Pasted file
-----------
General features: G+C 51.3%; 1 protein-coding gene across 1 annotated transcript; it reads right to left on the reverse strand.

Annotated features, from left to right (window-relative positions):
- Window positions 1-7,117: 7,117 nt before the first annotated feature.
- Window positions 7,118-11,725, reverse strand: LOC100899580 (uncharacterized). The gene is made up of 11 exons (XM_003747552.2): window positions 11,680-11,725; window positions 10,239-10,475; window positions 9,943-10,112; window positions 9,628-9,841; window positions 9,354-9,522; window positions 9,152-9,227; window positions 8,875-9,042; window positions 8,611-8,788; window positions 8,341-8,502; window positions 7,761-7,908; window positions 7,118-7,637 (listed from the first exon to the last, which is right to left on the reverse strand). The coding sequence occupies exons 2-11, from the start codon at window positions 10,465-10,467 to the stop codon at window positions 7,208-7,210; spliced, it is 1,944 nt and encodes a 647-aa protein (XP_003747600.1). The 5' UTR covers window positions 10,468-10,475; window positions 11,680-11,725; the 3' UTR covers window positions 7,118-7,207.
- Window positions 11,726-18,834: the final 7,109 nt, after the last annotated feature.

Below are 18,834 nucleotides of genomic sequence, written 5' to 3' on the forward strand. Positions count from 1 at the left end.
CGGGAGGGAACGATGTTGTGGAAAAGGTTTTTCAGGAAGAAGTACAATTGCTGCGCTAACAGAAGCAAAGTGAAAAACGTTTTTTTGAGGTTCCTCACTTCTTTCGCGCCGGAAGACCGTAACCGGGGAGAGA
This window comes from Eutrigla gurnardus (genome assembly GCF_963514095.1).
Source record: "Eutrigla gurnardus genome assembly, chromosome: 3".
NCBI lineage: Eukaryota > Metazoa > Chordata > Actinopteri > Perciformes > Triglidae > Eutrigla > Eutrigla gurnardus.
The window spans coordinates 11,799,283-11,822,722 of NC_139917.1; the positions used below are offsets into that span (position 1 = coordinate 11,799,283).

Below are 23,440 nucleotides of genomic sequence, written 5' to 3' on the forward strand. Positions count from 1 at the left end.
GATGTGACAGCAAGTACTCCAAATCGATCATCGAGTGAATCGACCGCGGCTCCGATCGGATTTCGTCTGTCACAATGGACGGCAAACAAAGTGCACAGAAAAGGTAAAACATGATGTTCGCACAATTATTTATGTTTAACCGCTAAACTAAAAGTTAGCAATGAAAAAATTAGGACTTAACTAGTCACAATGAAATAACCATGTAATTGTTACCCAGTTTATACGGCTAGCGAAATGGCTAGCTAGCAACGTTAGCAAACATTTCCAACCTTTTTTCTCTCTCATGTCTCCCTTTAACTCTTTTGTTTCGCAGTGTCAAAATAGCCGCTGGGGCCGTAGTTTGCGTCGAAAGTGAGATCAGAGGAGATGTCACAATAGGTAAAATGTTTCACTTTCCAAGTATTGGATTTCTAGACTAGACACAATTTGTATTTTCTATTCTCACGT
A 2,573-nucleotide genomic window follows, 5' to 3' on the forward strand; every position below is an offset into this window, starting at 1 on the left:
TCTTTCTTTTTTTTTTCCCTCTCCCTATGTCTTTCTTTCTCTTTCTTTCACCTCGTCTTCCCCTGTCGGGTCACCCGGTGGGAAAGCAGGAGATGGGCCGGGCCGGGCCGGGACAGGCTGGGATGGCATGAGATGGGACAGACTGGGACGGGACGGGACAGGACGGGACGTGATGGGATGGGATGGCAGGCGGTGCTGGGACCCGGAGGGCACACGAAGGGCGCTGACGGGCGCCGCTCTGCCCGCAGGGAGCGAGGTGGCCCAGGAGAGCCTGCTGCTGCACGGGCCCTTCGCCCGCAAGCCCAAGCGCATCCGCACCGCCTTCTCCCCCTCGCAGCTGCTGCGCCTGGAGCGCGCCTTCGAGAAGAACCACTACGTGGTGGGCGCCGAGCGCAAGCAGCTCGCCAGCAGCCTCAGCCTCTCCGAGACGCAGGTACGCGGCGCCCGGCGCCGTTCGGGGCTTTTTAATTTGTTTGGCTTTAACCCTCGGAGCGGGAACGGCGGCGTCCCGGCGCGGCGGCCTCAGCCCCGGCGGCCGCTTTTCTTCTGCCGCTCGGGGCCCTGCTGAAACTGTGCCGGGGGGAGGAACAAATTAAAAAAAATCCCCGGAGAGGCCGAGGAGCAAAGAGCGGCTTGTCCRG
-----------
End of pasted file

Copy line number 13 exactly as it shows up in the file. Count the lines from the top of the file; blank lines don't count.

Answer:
GATGTGACAGCAAGTACTCCAAATCGATCATCGAGTGAATCGACCGCGGCTCCGATCGGATTTCGTCTGTCACAATGGACGGCAAACAAAGTGCACAGAAAAGGTAAAACATGATGTTCGCACAATTATTTATGTTTAACCGCTAAACTAAAAGTTAGCAATGAAAAAATTAGGACTTAACTAGTCACAATGAAATAACCATGTAATTGTTACCCAGTTTATACGGCTAGCGAAATGGCTAGCTAGCAACGTTAGCAAACATTTCCAACCTTTTTTCTCTCTCATGTCTCCCTTTAACTCTTTTGTTTCGCAGTGTCAAAATAGCCGCTGGGGCCGTAGTTTGCGTCGAAAGTGAGATCAGAGGAGATGTCACAATAGGTAAAATGTTTCACTTTCCAAGTATTGGATTTCTAGACTAGACACAATTTGTATTTTCTATTCTCACGT